Paris--The term "lower urinary tract symptoms," or LUTS, is controversial because many urologists regard it as a replacement for prostatism, which focuses mainly on voiding dysfunction. But the most bothersome symptoms of LUTS relate to storage, said Christopher Chapple, MD.
"Clearly, we know now that we should be using terminology that relates to either the storage or the voiding phase of the bladder. We do know that obstructive symptoms are the most common, but the storage symptoms, often encompassed by the terms 'overactive bladder' or 'urgency/frequency symptom syndrome,' are the most bothersome," said Dr. Chapple, chair of a committee on new medical developments in the management of LUTS at the International Consultation on New Developments in Prostate Cancer and Prostate Diseases.
"Most of the literature is based on an acceptance that we are dealing with an obstructive problem, therefore, based on flow rates and residuals and symptom assessment using the International Prostate Symptom Score," explained Dr. Chapple, a consultant urologic surgeon at the Royal Hallamshire Hospital, University of Sheffield, United Kingdom. "There has been a failure to appreciate the importance of disorders of storage and, hence, investigate them adequately in the past."
"The IPSS is tried and tested and has been around for a long time. However, it has only three questions of seven dealing with storage. Furthermore, there is insufficient evidence in the literature on how to target therapy based on morphology of the prostate," Dr. Chapple said.
"Biopsies have an enormous sampling error, and we would recommend future research on how best to characterize the morphology of the prostate."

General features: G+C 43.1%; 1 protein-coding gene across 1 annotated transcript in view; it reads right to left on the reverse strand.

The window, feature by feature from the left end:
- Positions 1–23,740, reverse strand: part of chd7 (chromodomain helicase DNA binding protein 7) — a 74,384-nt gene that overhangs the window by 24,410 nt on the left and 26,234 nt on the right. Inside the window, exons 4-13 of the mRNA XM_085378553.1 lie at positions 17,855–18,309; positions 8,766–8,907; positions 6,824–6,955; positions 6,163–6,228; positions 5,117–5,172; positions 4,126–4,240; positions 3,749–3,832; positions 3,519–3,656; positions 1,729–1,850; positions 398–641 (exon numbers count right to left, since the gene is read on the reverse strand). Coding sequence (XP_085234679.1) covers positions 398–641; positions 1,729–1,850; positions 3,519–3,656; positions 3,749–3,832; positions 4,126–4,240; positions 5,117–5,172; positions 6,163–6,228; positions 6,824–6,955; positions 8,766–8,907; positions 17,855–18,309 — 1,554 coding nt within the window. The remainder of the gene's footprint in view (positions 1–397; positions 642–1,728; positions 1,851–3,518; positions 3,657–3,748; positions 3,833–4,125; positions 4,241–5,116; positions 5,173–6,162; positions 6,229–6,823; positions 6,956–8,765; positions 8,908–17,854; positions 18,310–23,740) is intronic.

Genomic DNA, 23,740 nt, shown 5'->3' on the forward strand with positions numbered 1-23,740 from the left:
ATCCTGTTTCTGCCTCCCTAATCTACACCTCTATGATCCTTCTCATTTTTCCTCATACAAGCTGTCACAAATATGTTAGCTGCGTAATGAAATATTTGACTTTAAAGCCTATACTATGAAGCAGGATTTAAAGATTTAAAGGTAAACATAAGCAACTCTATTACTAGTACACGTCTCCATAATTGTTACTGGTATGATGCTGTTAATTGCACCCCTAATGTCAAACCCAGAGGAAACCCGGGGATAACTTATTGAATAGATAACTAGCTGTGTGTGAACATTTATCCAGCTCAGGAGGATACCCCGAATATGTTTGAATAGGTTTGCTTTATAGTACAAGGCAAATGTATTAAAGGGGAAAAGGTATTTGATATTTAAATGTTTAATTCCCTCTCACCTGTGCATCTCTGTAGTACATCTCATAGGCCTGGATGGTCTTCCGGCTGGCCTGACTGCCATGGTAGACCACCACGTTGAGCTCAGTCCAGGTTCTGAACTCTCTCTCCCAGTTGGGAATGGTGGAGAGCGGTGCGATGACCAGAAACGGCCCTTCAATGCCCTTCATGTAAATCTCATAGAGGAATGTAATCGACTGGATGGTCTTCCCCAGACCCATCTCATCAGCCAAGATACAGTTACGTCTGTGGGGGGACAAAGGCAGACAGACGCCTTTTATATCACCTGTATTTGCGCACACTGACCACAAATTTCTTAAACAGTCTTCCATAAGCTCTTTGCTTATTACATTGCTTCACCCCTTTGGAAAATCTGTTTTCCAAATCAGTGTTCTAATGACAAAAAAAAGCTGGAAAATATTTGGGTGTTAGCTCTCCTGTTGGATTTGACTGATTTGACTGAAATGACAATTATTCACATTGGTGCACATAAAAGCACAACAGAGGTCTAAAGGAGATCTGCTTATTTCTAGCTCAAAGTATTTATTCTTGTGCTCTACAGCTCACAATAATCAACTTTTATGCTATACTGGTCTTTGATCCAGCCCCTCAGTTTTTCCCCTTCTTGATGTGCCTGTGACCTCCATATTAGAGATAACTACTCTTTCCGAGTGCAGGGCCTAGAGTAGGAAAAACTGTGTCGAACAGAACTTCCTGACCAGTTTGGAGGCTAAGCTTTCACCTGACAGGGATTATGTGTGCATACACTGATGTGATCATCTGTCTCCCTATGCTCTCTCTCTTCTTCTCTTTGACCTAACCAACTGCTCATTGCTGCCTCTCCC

The natural history of LUTS and the placebo effect need to be considered in choosing pharmacologic treatment, as the precise mechanisms and sites of action of drugs remain poorly understood. Treatment success is not typically based on relief of obstruction, but on symptomatic improvement, although the exact mechanisms by which this is achieved are poorly defined at present, according to Dr. Chapple.
"We do know that natural history is not necessarily progressive. Symptoms associated with presumed bladder outlet obstruction secondary to benign prostatic hyperplasia tend to fluctuate in severity over the course of time," he noted.
Changes in symptoms during the run-in phase on placebo, which is usually excluded from analyses, should be examined more carefully in the future.
The committee noted the lack of evidence on the long-term efficacy of pharmacologic therapy and the important need to consider patient compliance.
"There is a dearth of information on this in the literature. There is limited long-term data with any of these agents from real-life clinical practice, from noninterventional observational epidemiological studies. Tolerability [of drugs] is in the eye of the beholder," Dr. Chapple explained.
Data need to be interpreted in a more standardized fashion, with criteria taking account of baseline values and including the placebo run-in phase. Cost effectiveness needs to be better established, he said.
Although the actions of the two primary 5-alpha-reductase inhibitors have been well established in the literature, the type 1 enzyme produces less than 1% of dihydrotestosterone in the prostate compared with the type 2 enzyme, said Dr. Chapple. A head-to-head comparison of dutasteride (Avodart) and finasteride (Proscar) in an unpublished study of approximately 800 patients in each group did not show any difference in efficacy or adverse events.
"The efficacy of both these agents, for all intents and purposes, clinically, we have judged to be identical," Dr. Chapple said, noting that the durability of the treatment response with finasteride over 5 years and dutasteride over 2 years has been confirmed in placebo-controlled studies.
Recommendations for other hormonal approaches have not changed since the last consultation.
Alpha-adrenoceptor antagonists appear to show few differences in efficacy in randomized, controlled trials.